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May 9, 2011

Mike Klijanowicz: Under-appraisals

MikeKlijanowicz.jpg

 

Today's guest poster: Mike Klijanowicz, a real estate agent with Long & Foster in Perry Hall who has been the top individual producer in his office in listings and sales since 2008. He brings thoughts from the field on an issue that can slam the brakes on a transaction.

He works mainly in and around Baltimore, Baltimore County and Harford County, with clients ranging from first-time buyers to investors.

Take it away, Mike:

 

 

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A few short years ago most people never thought that their homes would ever "under appraise." Back then home prices were only going one way -- up. However, in today's tumultuous real estate world, under appraisals are becoming more and more common. With all of the foreclosures and short sales that have flooded the local real estate market and the many more thousands that will be released eventually, it continues to have a dramatic impact on non-distressed "normal" residential property values.

With the current HVCC (Home Valuation Code of Conduct) rules and regulations regarding appraisals and home value calculations, appraisers continue to be under an intense pressure to not "over inflate" the properties' value. Those HVCC rules and regulations that went into effect two years ago are still causing serious ripple effects in today’s marketplace.

In reality what we see happening now is very few/none of the appraisers seem to want to set the new high sale comp in a neighborhood. The buyer and the seller may have mutually agreed on a price that was $20,000 higher than what the appraiser determined the value to be. However, if the only comparable sales were from "distressed" properties (short sales, foreclosures, etc.), they brought the overall value in lower.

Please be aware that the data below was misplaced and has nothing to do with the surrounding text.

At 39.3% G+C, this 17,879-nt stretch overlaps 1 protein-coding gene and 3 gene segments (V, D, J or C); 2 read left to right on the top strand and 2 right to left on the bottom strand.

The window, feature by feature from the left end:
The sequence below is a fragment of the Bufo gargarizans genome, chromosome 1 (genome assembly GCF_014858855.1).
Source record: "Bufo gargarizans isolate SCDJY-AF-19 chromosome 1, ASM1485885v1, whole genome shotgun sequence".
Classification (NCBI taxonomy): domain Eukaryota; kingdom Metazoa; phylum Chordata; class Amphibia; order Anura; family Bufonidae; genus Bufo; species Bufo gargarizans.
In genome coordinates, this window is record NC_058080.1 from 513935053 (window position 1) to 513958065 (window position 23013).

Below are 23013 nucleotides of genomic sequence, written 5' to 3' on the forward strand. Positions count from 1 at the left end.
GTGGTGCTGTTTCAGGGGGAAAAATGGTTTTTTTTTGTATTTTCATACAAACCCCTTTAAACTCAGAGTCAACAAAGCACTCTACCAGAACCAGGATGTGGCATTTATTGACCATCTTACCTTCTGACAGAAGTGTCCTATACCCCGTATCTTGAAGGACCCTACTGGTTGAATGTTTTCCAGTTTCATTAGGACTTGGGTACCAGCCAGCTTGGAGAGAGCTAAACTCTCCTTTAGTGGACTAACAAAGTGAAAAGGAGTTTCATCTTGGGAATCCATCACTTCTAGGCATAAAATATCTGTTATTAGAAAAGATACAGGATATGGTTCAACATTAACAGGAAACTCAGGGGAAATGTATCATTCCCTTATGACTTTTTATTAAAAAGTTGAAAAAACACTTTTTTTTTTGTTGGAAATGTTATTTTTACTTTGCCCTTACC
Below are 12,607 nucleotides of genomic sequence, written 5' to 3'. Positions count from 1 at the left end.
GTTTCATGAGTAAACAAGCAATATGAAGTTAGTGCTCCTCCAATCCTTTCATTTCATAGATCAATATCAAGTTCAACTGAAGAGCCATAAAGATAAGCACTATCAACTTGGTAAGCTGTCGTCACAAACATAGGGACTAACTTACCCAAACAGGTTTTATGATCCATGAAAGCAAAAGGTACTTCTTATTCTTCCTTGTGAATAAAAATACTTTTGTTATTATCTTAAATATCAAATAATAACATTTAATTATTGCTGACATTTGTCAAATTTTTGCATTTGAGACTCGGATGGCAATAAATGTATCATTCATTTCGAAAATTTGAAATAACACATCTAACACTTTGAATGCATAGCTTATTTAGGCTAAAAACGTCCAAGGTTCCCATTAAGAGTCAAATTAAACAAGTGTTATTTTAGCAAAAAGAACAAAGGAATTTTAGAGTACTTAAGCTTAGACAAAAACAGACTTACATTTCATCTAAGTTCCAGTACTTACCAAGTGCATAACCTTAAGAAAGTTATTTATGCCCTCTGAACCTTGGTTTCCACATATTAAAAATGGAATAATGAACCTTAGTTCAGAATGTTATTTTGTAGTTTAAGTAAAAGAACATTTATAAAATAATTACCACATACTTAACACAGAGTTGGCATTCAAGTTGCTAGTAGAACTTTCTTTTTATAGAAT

If this trend continues, how will property values ever increase if appraisers continue to be pressured to not set the new high sale comp in a neighborhood, even when it is the best home in the neighborhood? And whatever happened to rule that the fair market price is determined by what a buyer is willing to pay?

Continue reading "Mike Klijanowicz: Under-appraisals" »

Posted by Jamie Smith Hopkins at 6:00 AM | | Comments (15)
Categories: Appraisals, Guest post
        

August 13, 2010

The amazing bouncing home value

Most buyers probably get just one appraisal on the home they're purchasing, but Wonk reader Christina had three -- and boy, were they all over the place.

One pegged the value of her city-owned home at $115,000. The next said $60,000. The final one -- two weeks later -- was for $92,000.

That's a $55,000 swing.

It's not always easy to determine a home's value, and it's especially tricky in an uncertain environment like this one, so the answer to "why?" might be as simple as that. Real estate agents have also complained that the Home Valuation Code of Conduct -- intended to avoid conflicts of interest that led to inflated valuations in the boom days -- meant inexperienced appraisers willing to work for less money were the only ones getting any business. (The code is about to sunset now.)

Whatever the reason, you can't blame a buyer for wanting to have a solid idea of what the home they're buying is -- you know -- actually worth.

Continue reading "The amazing bouncing home value" »

Posted by Jamie Smith Hopkins at 7:00 AM | | Comments (19)
Categories: Appraisals
        

June 29, 2009

Home appraisal "code of conduct" under fire

Inflated home appraisals were one ingredient in the toxic stew that overflowed onto our economic stove, if you'll permit me a Dave Barry-like analogy. Enter the Home Valuation Code of Conduct, New York Attorney General Andrew M. Cuomo's plan to change the process using the heft of Fannie Mae and Freddie Mac.

The code, which went into effect last month, prohibits "lenders and third parties from influencing or attempting to influence the development, result, or review of an appraisal report," at least if they want to sell to mortgage giants Fannie and Freddie. The idea is that appraisals will more likely reflect true value if lenders, brokers, agents, etc., aren't suggesting to Joe Appraiser that $504,999 is an excellent number for anyone who intends to do any business with them again.